Black Hole Mass Scaling Relations for Spiral Galaxies. I. M BH -M ∗,sph

Benjamin L. Davis, Alister W. Graham, Ewan Cameron

    Research output: Contribution to journalArticlepeer-review


    The (supermassive black hole mass, M BH )-(bulge stellar mass, ) relation is, obviously, derived using two quantities. We endeavor to provide accurate values for the latter via detailed multicomponent galaxy decompositions for the current full sample of 43 spiral galaxies having directly measured M BH values; 35 of these galaxies have been alleged to contain pseudobulges, 21 have water maser measurements, and three appear bulgeless. This more than doubles the previous sample size of spiral galaxies with a finessed image analysis. We have analyzed near-infrared images, accounting for not only the bulge, disk (exponential, truncated, or inclined), and bar but also spiral arms and rings and additional central components (active galactic nuclei (AGNs), etc.). A symmetric Bayesian analysis finds log (M BH M o ) = (2.44 +0.35 -0.31 log{M ∗ ,sph /[ν1.15 × 10 10 M o ]} + (7.24 ±0.12), with υ a stellar mass-to-light ratio term. The level of scatter equals that about the M BH relation. The nonlinear slope rules out the idea that many mergers, coupled with the central limit theorem, produced this scaling relation, and it corroborates previous observational studies and simulations, which have reported a near-quadratic slope at the low-mass end of the M BH - diagram. Furthermore, bulges with AGNs follow this relation; they are not offset by an order of magnitude, and models that have invoked AGN feedback to establish a linear M BH - relation need revisiting. We additionally present an updated M BH -(Sérsic index, n sph ) relation for spiral galaxy bulges with a comparable level of scatter and a new -(spiral-arm pitch angle, φ) relation.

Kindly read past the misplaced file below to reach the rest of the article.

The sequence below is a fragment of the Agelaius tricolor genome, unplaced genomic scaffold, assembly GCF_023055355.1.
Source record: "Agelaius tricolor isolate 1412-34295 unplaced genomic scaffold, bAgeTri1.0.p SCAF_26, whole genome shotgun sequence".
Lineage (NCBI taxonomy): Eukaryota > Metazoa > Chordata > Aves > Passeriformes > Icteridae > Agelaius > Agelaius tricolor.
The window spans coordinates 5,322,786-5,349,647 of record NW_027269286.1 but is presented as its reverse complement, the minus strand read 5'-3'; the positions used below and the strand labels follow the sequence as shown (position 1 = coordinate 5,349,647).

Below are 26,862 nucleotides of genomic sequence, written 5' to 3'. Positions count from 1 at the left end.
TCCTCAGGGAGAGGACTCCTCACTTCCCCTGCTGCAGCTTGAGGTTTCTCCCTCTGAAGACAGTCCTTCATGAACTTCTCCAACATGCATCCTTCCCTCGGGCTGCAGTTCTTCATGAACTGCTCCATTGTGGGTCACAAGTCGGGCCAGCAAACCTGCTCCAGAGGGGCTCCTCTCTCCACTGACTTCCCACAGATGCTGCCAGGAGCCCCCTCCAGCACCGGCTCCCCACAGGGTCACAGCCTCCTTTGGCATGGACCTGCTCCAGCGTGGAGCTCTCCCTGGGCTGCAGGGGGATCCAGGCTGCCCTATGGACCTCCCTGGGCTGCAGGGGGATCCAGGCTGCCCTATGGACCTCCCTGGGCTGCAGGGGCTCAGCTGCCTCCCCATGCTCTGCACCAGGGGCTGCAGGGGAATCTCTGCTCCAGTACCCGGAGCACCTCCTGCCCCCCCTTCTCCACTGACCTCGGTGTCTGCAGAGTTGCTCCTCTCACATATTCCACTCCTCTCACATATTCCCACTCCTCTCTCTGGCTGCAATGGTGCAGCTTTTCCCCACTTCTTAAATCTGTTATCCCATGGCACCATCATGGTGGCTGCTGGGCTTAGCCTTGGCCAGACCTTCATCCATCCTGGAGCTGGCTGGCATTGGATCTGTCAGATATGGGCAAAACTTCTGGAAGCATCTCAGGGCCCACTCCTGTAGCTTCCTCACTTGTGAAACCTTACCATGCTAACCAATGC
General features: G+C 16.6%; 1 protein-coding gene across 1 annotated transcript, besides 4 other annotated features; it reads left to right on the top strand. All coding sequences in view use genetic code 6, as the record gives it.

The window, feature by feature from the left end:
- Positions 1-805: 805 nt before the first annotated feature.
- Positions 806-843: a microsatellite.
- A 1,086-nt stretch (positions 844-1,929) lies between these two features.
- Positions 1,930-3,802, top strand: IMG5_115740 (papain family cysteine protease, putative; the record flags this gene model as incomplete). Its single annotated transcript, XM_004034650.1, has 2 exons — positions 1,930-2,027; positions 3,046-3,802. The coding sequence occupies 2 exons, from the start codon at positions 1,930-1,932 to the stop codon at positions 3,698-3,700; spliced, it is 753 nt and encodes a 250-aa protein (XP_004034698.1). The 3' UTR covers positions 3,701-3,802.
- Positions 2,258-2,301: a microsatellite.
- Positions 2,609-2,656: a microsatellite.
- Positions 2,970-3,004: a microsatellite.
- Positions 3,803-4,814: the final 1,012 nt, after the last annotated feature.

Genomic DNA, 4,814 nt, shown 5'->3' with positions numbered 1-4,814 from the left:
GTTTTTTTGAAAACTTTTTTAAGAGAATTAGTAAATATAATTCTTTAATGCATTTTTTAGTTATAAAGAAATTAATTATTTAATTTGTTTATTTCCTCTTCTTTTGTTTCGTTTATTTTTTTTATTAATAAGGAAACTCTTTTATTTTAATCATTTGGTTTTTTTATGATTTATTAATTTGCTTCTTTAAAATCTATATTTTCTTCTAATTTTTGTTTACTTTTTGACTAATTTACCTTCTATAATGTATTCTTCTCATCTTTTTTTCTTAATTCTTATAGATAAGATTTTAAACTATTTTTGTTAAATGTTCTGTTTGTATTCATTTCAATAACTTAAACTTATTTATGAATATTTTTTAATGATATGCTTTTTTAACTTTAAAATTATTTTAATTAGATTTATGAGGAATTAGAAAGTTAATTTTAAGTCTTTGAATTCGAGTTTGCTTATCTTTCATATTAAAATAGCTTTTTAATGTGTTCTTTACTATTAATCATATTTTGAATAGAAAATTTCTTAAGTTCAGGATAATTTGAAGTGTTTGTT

Original languageEnglish (US)
    Article number85
    JournalAstrophysical Journal
    Issue number1
    StatePublished - 2019


    • black hole physics
    • galaxies: bulges
    • galaxies: evolution
    • galaxies: fundamental parameters
    • galaxies: spiral
    • galaxies: structure

    ASJC Scopus subject areas

    • Astronomy and Astrophysics
    • Space and Planetary Science


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